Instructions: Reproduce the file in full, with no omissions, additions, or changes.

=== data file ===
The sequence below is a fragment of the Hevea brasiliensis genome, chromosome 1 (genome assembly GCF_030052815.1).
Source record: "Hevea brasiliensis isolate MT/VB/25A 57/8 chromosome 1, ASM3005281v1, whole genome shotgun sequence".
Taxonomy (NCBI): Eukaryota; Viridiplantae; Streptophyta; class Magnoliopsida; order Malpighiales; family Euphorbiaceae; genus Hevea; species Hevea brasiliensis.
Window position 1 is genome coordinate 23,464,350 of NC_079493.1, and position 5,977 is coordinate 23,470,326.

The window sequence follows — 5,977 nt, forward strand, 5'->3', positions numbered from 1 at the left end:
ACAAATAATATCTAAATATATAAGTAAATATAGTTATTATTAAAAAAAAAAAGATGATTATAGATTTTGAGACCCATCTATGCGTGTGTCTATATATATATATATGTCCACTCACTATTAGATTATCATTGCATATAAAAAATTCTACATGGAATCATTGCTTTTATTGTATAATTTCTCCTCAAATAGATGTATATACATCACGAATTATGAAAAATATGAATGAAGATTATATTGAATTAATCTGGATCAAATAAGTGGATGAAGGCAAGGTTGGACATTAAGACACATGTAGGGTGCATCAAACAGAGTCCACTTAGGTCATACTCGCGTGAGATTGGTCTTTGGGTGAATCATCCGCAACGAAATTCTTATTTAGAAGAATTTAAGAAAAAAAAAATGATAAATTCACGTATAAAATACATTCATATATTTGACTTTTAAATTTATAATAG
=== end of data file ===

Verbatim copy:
The sequence below is a fragment of the Hevea brasiliensis genome, chromosome 1 (genome assembly GCF_030052815.1).
Source record: "Hevea brasiliensis isolate MT/VB/25A 57/8 chromosome 1, ASM3005281v1, whole genome shotgun sequence".
Taxonomy (NCBI): Eukaryota; Viridiplantae; Streptophyta; class Magnoliopsida; order Malpighiales; family Euphorbiaceae; genus Hevea; species Hevea brasiliensis.
Window position 1 is genome coordinate 23,464,350 of NC_079493.1, and position 5,977 is coordinate 23,470,326.

The window sequence follows — 5,977 nt, forward strand, 5'->3', positions numbered from 1 at the left end:
ACAAATAATATCTAAATATATAAGTAAATATAGTTATTATTAAAAAAAAAAAGATGATTATAGATTTTGAGACCCATCTATGCGTGTGTCTATATATATATATATGTCCACTCACTATTAGATTATCATTGCATATAAAAAATTCTACATGGAATCATTGCTTTTATTGTATAATTTCTCCTCAAATAGATGTATATACATCACGAATTATGAAAAATATGAATGAAGATTATATTGAATTAATCTGGATCAAATAAGTGGATGAAGGCAAGGTTGGACATTAAGACACATGTAGGGTGCATCAAACAGAGTCCACTTAGGTCATACTCGCGTGAGATTGGTCTTTGGGTGAATCATCCGCAACGAAATTCTTATTTAGAAGAATTTAAGAAAAAAAAAATGATAAATTCACGTATAAAATACATTCATATATTTGACTTTTAAATTTATAATAG